That Patty Waters CD release was intriguing. I need to get back to it. Should have thought about her when listening to those final tracks of Disc 1
  20. ESP

    Just noticed this on the ESP website: ESP has begun to convert its catalog to surround sound dvd, utilizing a proprietary system called SONATURE (www.sonature.com). The first titles to become available on dvd will be Albert Ayler (Spiritual Unity, Bells, Spirits Rejoice, and a previously unissued cd and dvd of the concert at the Maeght Foundation), and Sun Ra's Heliocentric Worlds vols 1 and 2, Nothing Is, and previously unissued material. Patty Waters and the Pearls Before Swine (both One Nation Underground and Balaklava) will also be converted to surround sound. No other details of these or regular CD reissues that I could see... Don't know how regularly they update the site though.
  21. 1 album - 1 artist

    Mal Waldron - Blood and Guts Alan Silva - My Country Noah Howard - At Judson Hall Dave Burrell - High Michel Portal - Splendid Yzlment Karlheinz Stockhausen - Aus den Sieben Tagen: Kommunion/Intensitaat Patty Waters - College Tour Don Cherry - Symphony for Improvisers John Fahey - Death Chants, Breakdowns and Military Waltzes Sandy Bull - Inventions ...
  22. new water releases

    Jazzbo, I would be interested in more info about the Baby Huey, I have been eying that one up along with the Patty Waters...
  23. Yet Another Series of ESP Reissues?

    The german reissues put out by zyx deffinitely had the first Patty Waters album.Not sure about Calibre in the Netherlands, I think not. And then there are the 2 Italian programmes, Get Back on vinyl and Abraxus on cd. Forced Exposure used to list the latter programme....Hope that helps.
  24. new water releases

    I like that Betty Wright CD & the Patty Waters too.
  25. new water releases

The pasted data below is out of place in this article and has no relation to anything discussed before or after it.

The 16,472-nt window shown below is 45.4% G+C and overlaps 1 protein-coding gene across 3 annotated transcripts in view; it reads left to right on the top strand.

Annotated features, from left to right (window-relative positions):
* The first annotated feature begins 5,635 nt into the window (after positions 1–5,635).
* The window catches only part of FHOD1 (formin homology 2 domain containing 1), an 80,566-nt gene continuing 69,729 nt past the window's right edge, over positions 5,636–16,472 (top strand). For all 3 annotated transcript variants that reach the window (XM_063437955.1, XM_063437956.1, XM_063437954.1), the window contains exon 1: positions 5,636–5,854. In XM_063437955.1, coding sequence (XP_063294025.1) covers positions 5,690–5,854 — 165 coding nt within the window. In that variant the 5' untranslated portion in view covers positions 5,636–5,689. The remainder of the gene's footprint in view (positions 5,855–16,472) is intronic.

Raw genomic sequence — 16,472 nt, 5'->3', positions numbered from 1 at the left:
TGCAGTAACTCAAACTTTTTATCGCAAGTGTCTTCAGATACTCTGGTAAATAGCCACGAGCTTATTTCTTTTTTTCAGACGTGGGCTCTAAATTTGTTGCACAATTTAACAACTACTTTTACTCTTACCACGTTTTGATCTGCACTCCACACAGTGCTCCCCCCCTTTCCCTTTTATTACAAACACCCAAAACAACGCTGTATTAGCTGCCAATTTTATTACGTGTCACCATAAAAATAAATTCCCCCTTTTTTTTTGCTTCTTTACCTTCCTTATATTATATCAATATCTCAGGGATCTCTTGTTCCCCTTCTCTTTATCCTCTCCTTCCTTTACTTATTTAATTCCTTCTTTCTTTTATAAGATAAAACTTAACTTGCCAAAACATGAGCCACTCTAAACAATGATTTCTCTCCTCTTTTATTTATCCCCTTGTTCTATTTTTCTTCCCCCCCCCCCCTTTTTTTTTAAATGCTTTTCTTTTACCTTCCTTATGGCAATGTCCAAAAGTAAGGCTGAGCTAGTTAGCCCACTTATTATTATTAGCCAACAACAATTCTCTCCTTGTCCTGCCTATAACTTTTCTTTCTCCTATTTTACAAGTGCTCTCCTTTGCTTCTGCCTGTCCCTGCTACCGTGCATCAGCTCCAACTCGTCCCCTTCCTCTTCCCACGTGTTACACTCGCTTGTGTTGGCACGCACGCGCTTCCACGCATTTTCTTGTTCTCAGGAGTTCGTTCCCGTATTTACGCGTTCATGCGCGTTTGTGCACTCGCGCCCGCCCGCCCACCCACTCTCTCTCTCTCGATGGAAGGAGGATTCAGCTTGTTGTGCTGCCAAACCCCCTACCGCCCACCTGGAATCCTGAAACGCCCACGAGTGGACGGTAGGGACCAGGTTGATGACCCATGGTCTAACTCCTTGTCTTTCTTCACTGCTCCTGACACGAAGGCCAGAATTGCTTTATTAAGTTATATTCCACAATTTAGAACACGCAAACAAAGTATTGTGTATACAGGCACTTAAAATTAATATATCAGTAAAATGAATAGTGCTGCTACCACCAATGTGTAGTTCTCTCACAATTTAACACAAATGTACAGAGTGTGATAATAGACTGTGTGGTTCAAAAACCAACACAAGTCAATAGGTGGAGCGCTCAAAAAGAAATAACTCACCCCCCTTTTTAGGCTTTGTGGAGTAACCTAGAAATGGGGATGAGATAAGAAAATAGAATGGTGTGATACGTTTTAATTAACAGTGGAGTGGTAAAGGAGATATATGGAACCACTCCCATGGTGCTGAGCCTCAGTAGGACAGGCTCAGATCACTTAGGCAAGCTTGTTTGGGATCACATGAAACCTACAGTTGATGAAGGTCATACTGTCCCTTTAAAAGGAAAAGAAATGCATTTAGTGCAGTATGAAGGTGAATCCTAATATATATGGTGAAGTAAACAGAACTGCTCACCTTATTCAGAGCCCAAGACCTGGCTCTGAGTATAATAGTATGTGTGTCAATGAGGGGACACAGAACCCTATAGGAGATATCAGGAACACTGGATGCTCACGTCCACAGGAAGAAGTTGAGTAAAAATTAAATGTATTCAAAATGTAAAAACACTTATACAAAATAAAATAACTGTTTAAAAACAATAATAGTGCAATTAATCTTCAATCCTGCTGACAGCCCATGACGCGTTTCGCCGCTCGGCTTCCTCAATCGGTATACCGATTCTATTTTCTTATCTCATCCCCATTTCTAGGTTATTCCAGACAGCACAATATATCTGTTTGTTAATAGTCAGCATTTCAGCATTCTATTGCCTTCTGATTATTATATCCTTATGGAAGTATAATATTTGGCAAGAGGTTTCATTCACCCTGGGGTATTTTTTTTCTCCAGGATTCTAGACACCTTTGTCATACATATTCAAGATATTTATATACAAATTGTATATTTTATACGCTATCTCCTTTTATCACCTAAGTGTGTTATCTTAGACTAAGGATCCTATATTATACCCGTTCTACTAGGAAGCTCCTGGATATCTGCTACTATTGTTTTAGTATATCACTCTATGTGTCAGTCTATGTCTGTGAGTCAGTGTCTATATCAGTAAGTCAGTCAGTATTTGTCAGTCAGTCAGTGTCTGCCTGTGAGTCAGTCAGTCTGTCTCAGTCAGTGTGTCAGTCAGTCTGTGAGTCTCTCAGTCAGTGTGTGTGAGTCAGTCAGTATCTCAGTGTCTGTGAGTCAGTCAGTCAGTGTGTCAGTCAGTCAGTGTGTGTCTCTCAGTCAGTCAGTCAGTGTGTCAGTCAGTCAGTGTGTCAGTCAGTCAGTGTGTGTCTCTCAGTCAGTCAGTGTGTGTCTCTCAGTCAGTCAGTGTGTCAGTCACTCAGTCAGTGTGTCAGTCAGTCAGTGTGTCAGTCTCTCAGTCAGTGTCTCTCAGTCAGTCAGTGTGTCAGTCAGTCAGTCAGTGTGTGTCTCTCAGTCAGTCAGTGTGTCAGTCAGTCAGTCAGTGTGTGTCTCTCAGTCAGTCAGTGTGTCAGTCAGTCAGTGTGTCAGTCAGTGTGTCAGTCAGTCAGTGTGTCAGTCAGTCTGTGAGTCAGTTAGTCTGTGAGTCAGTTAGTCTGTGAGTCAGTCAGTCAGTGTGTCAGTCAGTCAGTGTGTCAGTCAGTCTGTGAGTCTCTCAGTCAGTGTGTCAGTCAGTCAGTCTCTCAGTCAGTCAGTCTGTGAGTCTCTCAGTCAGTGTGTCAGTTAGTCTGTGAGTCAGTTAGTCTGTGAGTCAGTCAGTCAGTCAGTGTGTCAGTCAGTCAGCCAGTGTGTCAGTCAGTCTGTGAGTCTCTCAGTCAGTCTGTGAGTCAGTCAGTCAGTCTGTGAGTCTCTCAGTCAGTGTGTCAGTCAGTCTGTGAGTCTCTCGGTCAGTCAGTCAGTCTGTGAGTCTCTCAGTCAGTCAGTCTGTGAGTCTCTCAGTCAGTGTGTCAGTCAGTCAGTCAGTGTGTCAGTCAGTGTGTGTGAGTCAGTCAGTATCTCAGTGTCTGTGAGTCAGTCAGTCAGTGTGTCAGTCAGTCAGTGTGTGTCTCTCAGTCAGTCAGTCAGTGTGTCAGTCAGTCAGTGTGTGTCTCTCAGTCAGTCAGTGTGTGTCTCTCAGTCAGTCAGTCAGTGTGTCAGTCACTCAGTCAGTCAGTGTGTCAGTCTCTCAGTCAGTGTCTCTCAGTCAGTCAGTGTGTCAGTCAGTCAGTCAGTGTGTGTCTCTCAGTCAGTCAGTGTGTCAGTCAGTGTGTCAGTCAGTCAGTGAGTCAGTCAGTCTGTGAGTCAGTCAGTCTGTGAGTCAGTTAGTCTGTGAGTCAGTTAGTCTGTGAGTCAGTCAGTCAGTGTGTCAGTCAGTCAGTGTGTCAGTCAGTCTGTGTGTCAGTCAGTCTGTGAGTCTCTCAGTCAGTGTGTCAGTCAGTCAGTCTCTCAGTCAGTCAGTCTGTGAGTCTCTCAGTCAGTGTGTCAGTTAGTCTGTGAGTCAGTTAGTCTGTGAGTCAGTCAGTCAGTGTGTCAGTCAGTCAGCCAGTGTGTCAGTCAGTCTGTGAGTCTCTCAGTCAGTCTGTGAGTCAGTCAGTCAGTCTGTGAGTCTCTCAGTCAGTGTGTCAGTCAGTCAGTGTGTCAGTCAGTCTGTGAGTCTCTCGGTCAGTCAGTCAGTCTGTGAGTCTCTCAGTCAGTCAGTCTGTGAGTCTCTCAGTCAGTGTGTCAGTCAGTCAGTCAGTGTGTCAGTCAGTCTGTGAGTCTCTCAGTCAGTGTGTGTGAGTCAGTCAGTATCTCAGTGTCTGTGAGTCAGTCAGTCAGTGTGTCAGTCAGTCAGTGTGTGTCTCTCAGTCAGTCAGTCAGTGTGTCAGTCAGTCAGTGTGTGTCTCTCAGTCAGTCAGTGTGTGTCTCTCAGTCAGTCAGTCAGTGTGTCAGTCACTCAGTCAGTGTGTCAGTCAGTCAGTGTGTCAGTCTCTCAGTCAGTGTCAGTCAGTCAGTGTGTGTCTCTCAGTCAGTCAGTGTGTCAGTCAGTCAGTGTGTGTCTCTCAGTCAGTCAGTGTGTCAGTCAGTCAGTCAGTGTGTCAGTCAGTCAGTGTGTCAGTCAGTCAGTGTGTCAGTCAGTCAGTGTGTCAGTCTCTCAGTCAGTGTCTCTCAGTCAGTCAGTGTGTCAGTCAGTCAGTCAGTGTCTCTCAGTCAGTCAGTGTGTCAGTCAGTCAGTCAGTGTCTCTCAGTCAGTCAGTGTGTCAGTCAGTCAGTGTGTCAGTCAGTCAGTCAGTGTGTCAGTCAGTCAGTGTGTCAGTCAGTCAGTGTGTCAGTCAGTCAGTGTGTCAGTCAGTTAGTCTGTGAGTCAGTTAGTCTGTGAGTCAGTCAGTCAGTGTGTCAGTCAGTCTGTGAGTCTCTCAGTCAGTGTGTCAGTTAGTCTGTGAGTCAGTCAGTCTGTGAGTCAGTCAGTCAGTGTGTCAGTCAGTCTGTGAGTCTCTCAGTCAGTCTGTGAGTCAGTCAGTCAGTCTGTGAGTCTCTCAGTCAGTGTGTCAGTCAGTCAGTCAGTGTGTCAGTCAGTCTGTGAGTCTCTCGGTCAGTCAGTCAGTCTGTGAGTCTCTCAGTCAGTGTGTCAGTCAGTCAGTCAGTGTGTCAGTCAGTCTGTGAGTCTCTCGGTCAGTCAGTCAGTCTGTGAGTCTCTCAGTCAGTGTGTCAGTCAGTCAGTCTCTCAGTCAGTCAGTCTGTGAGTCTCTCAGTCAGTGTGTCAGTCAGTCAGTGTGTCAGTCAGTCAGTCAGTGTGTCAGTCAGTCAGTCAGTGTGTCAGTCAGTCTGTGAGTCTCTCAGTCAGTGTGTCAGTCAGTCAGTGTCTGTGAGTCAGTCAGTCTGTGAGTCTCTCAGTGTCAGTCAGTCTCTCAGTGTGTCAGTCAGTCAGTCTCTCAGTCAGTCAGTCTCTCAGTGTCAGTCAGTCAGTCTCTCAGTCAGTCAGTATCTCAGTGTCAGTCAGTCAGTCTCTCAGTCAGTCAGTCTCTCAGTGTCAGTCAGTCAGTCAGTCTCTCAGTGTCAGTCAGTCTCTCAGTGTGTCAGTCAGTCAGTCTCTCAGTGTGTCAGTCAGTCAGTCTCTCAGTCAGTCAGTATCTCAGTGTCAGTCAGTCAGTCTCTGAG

Might as well copy and paste it here: WATER Holy Modal Rounders - The Moray Eels Eat The Holy Modal Rounders CD WATER101 The Zodiac - Cosmic Sounds CD WATER 102 Albert Ayler - Nuits De La Fondation Maeght CD WATER 103 Sonny and Linda Sharrock - Paradise CD WATER 104 John Hammond - Sooner Or Later CD WATER 105 John Hammond - Southern Fried CD WATER 106 Terry Reid - River CD WATER 107 Terry Reid - Silver White Light: Live At The Isle Of Wight 1970 CD WATER 108 Bob Neuwirth - Bob Neuwirth CD WATER 109 Joseph Spence - Happy All The Time CD WATER 110 Pearls Before Swine - These Things Too CD WATER 111 Pearls Before Swine - The Use Of Ashes CD WATER 112 Pearls Before Swine - City Of Gold CD WATER 113 Pearls Before Swine - Beautiful Lies You Could Live In CD WATER 114 Byard Lancaster - It's Not Up To Us CD WATER 115 Eugene McDaniels - Outlaw CD WATER 116 Eddie Gale - Eddie Gale's Ghetto Music CD WATER 117 Eddie Gale - Black Rhythm Happening CD WATER 118 Jack Palance - Palance CD WATER 119 Steve Marcus - Tomorrow Never Knows CD WATER 120 Clarence Reid - Dancin' With Nobody But You Babe CD WATER 121 Melvin Van Peebles - What The... You Mean I Can't Sing?! CD WATER 122 William S. Fischer - Circles CD WATER 123 Ian Matthews - Valley Hi / Some Days You Eat The Bear, Some Days The Bear Eats You CD WATER 124 Tom Rapp - Familiar Songs CD WATER 125 Chris Ethridge/John Barbata/Joel Scott Hill - L.A. Getaway CD WATER 126 Barbara Keith - Barbara Keith CD WATER 127 Roland Kirk - Here Comes The Whistleman CD WATER 128 Charles Mingus - Tonight At Noon CD WATER 129 Holy Modal Rounders - Bird Song: Live 1971 CD WATER 130 Alexis Korner & Snape - Accidentally Borne In New Orleans CD WATER 131 Lou Johnson - Sweet Southern Soul CD WATER 132 Duke Pearson - The Phantom (Featuring Bobby Hutcherson) CD WATER 133 Reuben Wilson - A Groovy Situation CD WATER 134 Young-Holt Unlimited - Born Again / Mellow Dreamin' 2CD WATER 135 Pearls Before Swine - The Wizard Of Is 2CD WATER 136 Patty Waters - You Thrill Me: A Music Odyssey 1962-1969 CD WATER 137 Les McCann - Invitation To Openness CD WATER 138 John Fahey - The Great Santa Barbara Oil Slick CD WATER 139 Betty Wright - Hard To Stop CD WATER 141 Baby Huey - Living Legend: The Baby Huey Story CD WATER 142 Lou Donaldson - Say It Loud! CD WATER 143 Jack McDuff - Who Knows What Tomorrow's Gonna Bring CD WATER 144 John Simon - John Simon's Album CD WATER 145 Leo Wright - Soul Talk CD WATER 146 Pearls Before Swine - Jewels Were The Stars 4CD Box WATER 200 Albert Ayler - Nuits De La Fondation Maeght 1970 Vol. 1 LP WATER 501 LP Albert Ayler - Nuits De La Fondation Maeght 1970 Vol. 2 LP WATER 502 LP